Florida Laws and Tint Percentage Information

In Florida, the laws regarding automotive window tinting are regulated by the state's Department of Highway Safety and Motor Vehicles (DHSMV). The regulations specify the minimum levels of Visible Light Transmission (VLT) that are allowed for different types of vehicle windows.

VLT is a rating of the visible light that can pass through a material or object. In the context of automotive window tinting, it refers to the percentage of visible light that is allowed to pass through the tinted windows of a vehicle.

VLT Requirements for Vehicles in Florida

For sedans and SUVs, the front windshield must have a minimum VLT of 28%. The front side windows (driver and passenger) must have a minimum VLT of 28%, while the rear side windows can have a lower VLT of 15%.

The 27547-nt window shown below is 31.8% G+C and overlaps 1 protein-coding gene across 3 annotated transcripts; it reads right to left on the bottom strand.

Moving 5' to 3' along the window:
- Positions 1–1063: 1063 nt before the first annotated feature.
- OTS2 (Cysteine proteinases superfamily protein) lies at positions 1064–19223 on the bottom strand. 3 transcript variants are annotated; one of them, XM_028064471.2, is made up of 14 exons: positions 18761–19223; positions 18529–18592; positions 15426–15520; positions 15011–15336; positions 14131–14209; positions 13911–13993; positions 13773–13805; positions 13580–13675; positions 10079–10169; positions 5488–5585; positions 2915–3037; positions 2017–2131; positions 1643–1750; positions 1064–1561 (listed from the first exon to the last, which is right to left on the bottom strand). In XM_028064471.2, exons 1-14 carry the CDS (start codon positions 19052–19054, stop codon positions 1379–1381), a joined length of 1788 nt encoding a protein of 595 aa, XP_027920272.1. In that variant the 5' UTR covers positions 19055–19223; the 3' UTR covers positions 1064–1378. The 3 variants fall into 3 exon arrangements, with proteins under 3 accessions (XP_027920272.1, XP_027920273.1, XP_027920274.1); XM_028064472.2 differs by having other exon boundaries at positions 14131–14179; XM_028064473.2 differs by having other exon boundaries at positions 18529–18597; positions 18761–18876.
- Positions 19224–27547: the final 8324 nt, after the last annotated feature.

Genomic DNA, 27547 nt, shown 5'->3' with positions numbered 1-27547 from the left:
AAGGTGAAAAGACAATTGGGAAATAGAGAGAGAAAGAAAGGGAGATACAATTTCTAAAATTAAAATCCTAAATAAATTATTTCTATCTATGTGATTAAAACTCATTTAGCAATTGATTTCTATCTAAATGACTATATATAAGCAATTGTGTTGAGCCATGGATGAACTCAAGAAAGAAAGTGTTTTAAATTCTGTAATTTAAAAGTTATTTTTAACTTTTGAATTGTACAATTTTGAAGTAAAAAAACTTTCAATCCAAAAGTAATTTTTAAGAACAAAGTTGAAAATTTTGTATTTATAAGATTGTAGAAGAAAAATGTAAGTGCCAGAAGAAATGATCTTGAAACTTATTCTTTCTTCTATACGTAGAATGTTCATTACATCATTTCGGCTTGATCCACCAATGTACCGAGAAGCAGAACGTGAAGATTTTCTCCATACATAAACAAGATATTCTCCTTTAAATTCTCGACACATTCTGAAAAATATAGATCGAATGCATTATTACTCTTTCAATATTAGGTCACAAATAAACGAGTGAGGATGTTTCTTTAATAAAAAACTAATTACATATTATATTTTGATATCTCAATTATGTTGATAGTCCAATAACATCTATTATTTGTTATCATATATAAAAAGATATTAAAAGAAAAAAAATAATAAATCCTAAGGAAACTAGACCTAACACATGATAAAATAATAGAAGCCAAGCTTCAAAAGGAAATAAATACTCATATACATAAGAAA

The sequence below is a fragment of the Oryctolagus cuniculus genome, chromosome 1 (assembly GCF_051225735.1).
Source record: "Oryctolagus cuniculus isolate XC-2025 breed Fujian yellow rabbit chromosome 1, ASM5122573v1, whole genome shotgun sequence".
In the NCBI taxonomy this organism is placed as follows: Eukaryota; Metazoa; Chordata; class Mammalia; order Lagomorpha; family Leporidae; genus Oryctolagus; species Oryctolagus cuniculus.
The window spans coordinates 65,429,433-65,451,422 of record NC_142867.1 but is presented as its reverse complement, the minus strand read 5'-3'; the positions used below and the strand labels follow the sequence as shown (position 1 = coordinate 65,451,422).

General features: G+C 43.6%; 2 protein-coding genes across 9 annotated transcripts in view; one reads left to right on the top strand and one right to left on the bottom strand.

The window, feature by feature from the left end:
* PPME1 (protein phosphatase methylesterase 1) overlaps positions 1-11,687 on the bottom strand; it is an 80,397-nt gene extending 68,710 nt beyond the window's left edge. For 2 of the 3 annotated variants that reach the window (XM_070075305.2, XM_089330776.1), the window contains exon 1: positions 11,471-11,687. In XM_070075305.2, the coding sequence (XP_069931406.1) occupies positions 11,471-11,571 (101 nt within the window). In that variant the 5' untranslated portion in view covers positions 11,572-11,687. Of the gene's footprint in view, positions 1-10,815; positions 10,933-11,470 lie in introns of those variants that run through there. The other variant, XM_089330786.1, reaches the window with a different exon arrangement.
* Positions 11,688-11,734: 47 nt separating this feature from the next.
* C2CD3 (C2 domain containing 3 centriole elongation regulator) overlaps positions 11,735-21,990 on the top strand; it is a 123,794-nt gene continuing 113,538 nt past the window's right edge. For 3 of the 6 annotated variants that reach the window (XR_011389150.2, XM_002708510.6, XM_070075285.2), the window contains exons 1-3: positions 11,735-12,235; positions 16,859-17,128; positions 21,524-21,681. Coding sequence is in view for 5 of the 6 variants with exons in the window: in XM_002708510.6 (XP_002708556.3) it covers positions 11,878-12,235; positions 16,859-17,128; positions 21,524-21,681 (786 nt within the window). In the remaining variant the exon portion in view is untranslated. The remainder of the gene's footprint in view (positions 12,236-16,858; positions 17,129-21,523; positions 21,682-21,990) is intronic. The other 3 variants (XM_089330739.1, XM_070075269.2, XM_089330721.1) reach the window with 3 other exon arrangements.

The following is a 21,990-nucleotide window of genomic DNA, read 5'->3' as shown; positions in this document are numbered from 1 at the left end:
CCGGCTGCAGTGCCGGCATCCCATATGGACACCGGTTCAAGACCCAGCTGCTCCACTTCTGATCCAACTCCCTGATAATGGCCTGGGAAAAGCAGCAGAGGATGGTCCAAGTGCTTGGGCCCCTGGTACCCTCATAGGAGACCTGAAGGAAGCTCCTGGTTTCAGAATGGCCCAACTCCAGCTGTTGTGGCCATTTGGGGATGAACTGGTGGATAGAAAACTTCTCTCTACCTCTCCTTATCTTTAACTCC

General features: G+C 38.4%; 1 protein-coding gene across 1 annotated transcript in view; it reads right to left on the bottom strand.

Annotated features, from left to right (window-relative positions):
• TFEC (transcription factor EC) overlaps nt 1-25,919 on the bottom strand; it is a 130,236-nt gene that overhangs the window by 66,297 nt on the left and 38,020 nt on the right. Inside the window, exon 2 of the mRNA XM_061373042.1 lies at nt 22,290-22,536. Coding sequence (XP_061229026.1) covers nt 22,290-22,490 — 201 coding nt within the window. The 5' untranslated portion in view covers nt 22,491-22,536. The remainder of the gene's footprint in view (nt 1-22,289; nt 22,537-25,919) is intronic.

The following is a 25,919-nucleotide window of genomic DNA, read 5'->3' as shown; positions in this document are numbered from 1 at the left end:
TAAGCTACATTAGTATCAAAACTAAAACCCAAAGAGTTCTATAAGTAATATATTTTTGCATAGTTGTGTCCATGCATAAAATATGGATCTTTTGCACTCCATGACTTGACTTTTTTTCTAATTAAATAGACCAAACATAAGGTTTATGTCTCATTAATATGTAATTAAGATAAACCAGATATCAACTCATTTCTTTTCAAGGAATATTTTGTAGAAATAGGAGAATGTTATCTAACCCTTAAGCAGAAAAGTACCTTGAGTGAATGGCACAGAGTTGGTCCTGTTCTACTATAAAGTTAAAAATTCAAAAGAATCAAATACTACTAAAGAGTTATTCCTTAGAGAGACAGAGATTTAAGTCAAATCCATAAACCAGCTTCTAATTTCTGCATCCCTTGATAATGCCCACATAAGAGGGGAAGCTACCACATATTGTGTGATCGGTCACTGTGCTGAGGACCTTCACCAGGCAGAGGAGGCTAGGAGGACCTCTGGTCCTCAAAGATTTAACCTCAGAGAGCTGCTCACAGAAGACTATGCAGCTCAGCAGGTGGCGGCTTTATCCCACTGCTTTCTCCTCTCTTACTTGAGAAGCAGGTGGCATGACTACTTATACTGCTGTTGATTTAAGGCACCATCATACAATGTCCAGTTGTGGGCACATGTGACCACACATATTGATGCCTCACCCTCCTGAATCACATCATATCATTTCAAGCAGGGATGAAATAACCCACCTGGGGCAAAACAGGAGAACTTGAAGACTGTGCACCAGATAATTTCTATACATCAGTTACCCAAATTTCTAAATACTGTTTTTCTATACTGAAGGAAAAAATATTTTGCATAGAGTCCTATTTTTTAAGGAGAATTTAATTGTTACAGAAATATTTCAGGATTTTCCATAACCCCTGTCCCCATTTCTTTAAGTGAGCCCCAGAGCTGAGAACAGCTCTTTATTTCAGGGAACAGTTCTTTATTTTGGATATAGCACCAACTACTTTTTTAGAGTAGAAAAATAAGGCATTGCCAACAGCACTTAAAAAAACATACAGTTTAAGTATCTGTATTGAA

The rear window can also have a VLT of 15%, or it can be tinted to any darkness.

For trucks and vans, the front windshield must have a minimum VLT of 28%. The front side windows can have a lower VLT of 6%, while the rear side windows and rear window can have a VLT of any darkness.

Are There Exemptions Allowed in the Regulations?

There are certain exceptions to these regulations, such as medical exemptions for individuals with certain medical conditions that require them to limit their exposure to sunlight. Any allowed exemption requires a written certification of the individual’s condition from a physician. This paperwork is then submitted to the installer, who can then legally apply the product to the vehicle.

Failing to follow Florida's window tinting laws can result in fines and penalties. It is also possible that the tints and films may need to be removed or replaced to ensure compliance with the state’s regulations. 


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